Finally home: Funeral of 22-year-old man killed at Pearl Harbor gives 'a sense of closure'
By MATT PERKINS | St. Cloud Times, Minn. (Tribune News Service) | Published: July 29, 2017
Holdingford — For generations, there has been no closure for the family of Navy Fireman First Class Elmer Kerestes.
But that changed Saturday in Holdingford.
Kerestes was 22 years old when he was killed in action Dec. 7, 1941, while stationed aboard the USS Oklahoma in Pearl Harbor when the Japanese Empire attacked the United States by surprise. On Saturday, he was laid to rest next to his parents at his family's grave site at Highland Cemetery in Holdingford.
Hundreds of people gathered in the town of 711 people, and hundreds more lined the streets of the funeral's procession path, to pay tribute as Kerestes was buried with full military honors.
"There is absolutely a sense of closure," Janet Klug, niece of Kerestes, said. "It's been something we've been waiting for for so long."
Many of those gathered Saturday were descendants of Kerestes, traveling from as far away as New Mexico and Virginia.
Kerestes was one of the 429 crew members who died aboard the Oklahoma when Japanese torpedo planes capsized the battleship. There were another 1,177 deaths from the USS Arizona. In total, there were 2,402 U.S. deaths from the attack on Pearl Harbor.
In 2015, the U.S. Department of Defense ordered the remains of the Oklahoma's 35 unidentified service members to be exhumed and analyzed using DNA evidence.
That same year, Klug received a call from the Navy asking if she would want to know if her uncle's remains were identified.
"I told them of course I would, that's my Uncle Elmer," Klug said.
Klug said one of her cousins, a great-grandniece of Elmer, supplied the DNA used in the identification process.
Klug lives in Freeport, just six miles from her uncle's grave. The cemetery was Elmer's grandfather's farm in the 1800s, she said.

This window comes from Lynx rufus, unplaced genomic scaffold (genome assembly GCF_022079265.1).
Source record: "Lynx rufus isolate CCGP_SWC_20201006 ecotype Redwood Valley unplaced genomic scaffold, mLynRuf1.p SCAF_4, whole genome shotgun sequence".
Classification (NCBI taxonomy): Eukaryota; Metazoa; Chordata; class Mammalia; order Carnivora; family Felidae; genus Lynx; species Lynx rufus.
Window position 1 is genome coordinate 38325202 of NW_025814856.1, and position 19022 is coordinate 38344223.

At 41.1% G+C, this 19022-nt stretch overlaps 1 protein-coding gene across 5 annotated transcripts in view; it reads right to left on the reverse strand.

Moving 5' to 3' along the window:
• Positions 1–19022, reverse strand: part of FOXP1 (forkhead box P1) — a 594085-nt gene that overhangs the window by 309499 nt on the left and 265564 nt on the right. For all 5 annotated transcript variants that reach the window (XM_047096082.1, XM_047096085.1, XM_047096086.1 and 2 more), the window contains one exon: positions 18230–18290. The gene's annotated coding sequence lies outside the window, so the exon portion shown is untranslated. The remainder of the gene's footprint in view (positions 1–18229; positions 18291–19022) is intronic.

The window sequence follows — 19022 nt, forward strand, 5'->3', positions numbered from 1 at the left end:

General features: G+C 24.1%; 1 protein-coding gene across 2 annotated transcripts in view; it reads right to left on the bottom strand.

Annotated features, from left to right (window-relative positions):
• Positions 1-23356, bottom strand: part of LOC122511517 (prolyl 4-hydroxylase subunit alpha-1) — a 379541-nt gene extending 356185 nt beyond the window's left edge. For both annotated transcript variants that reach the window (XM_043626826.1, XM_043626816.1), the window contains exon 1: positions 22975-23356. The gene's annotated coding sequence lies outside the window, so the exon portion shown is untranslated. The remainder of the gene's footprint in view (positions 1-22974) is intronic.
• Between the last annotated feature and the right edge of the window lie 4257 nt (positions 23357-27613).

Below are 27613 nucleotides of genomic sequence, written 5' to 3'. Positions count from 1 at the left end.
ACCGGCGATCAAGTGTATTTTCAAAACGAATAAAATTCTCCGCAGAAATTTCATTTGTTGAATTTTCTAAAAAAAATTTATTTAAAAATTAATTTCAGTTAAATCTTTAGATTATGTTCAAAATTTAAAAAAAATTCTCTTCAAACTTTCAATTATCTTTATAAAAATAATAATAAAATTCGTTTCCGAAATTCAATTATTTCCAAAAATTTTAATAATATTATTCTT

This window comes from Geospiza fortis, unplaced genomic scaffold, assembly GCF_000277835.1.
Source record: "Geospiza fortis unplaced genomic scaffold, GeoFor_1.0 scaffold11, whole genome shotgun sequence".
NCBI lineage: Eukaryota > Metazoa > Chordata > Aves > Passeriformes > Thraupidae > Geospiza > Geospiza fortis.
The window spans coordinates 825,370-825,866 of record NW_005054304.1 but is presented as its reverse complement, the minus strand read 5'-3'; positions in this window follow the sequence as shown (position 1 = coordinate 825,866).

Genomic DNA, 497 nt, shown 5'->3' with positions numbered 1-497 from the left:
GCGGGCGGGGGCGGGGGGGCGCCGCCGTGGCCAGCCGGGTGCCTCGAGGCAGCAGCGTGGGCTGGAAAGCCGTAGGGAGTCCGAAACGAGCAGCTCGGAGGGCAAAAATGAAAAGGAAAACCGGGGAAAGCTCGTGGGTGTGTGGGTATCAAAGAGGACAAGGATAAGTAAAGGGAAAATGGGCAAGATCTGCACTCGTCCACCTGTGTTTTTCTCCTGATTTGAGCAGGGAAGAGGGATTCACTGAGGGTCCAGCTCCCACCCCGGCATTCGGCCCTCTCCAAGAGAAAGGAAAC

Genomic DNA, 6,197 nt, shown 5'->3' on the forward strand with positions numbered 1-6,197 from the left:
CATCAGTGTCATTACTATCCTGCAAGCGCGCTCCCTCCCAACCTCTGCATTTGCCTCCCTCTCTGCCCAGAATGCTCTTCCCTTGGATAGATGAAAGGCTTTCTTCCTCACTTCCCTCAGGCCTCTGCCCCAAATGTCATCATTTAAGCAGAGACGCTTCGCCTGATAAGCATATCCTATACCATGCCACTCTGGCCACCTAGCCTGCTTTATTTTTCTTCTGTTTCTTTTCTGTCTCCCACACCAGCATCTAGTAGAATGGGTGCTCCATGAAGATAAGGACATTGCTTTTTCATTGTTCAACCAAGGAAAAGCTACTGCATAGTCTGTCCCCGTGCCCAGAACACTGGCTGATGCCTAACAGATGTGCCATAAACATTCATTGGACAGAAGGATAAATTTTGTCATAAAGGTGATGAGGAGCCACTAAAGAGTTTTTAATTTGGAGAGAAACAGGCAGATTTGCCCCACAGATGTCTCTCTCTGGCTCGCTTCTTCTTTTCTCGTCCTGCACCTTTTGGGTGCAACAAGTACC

"I feel so blessed that we are able to find peace and bury him in the spot that has been waiting for him next to his parents," Klug said. "And I feel sad for all those that are still unidentified."
Bob Kerestes, of Rice, said he started his search for information about Elmer back in 2000.
"What I wanted was a graveside plaque," Kerestes said. "A military plaque, so that he would get a flag on Memorial Day at the cemetery in Holdingford. But the government would never allow them to do that because he was missing in action. Well, now he is listed as killed in action so they come forward with all the pomp and circumstance."
Holdingford Mayor Sue Marstein said the town was excited to see the return of a hometown hero. Marstein said a soldiers' shrine in the city bears four crosses that honor Kerestes and three other Holdingford natives who died in WWII, and the local VFW Post 5160 is named after Kerestes and another man.
"It's amazing to think of somebody coming home after all this time," Marstein said. "It goes to show that you're always thought of, prayed for and honored for giving your life to protect our country."
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